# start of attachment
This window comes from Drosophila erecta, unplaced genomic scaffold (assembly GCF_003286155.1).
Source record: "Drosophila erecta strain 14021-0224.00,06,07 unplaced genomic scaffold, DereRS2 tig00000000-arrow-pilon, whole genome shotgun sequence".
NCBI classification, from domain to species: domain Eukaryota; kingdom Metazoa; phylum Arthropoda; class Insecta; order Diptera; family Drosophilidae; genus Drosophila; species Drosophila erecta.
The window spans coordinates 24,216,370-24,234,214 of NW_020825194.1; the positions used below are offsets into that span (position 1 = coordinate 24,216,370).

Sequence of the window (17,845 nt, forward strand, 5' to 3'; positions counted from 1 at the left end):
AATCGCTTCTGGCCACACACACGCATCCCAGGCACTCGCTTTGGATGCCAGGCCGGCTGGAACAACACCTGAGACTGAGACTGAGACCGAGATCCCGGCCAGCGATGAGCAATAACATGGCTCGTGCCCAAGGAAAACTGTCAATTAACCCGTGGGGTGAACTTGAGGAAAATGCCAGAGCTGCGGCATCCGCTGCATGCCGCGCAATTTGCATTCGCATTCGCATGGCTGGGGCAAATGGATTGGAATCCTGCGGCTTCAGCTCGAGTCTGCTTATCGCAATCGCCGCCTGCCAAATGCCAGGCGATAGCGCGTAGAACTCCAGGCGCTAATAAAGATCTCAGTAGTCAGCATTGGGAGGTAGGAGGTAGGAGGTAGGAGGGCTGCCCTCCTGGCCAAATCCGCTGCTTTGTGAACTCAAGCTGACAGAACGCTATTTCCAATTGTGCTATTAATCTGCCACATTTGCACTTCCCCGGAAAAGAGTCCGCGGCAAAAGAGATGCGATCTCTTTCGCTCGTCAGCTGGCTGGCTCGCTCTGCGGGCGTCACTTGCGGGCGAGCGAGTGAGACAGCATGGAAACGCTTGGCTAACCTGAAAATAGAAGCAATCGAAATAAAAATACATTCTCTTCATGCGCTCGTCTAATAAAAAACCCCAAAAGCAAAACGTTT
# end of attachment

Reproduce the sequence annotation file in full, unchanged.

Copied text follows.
This window comes from Drosophila erecta, unplaced genomic scaffold (assembly GCF_003286155.1).
Source record: "Drosophila erecta strain 14021-0224.00,06,07 unplaced genomic scaffold, DereRS2 tig00000000-arrow-pilon, whole genome shotgun sequence".
NCBI classification, from domain to species: domain Eukaryota; kingdom Metazoa; phylum Arthropoda; class Insecta; order Diptera; family Drosophilidae; genus Drosophila; species Drosophila erecta.
The window spans coordinates 24,216,370-24,234,214 of NW_020825194.1; the positions used below are offsets into that span (position 1 = coordinate 24,216,370).

Sequence of the window (17,845 nt, forward strand, 5' to 3'; positions counted from 1 at the left end):
AATCGCTTCTGGCCACACACACGCATCCCAGGCACTCGCTTTGGATGCCAGGCCGGCTGGAACAACACCTGAGACTGAGACTGAGACCGAGATCCCGGCCAGCGATGAGCAATAACATGGCTCGTGCCCAAGGAAAACTGTCAATTAACCCGTGGGGTGAACTTGAGGAAAATGCCAGAGCTGCGGCATCCGCTGCATGCCGCGCAATTTGCATTCGCATTCGCATGGCTGGGGCAAATGGATTGGAATCCTGCGGCTTCAGCTCGAGTCTGCTTATCGCAATCGCCGCCTGCCAAATGCCAGGCGATAGCGCGTAGAACTCCAGGCGCTAATAAAGATCTCAGTAGTCAGCATTGGGAGGTAGGAGGTAGGAGGTAGGAGGGCTGCCCTCCTGGCCAAATCCGCTGCTTTGTGAACTCAAGCTGACAGAACGCTATTTCCAATTGTGCTATTAATCTGCCACATTTGCACTTCCCCGGAAAAGAGTCCGCGGCAAAAGAGATGCGATCTCTTTCGCTCGTCAGCTGGCTGGCTCGCTCTGCGGGCGTCACTTGCGGGCGAGCGAGTGAGACAGCATGGAAACGCTTGGCTAACCTGAAAATAGAAGCAATCGAAATAAAAATACATTCTCTTCATGCGCTCGTCTAATAAAAAACCCCAAAAGCAAAACGTTT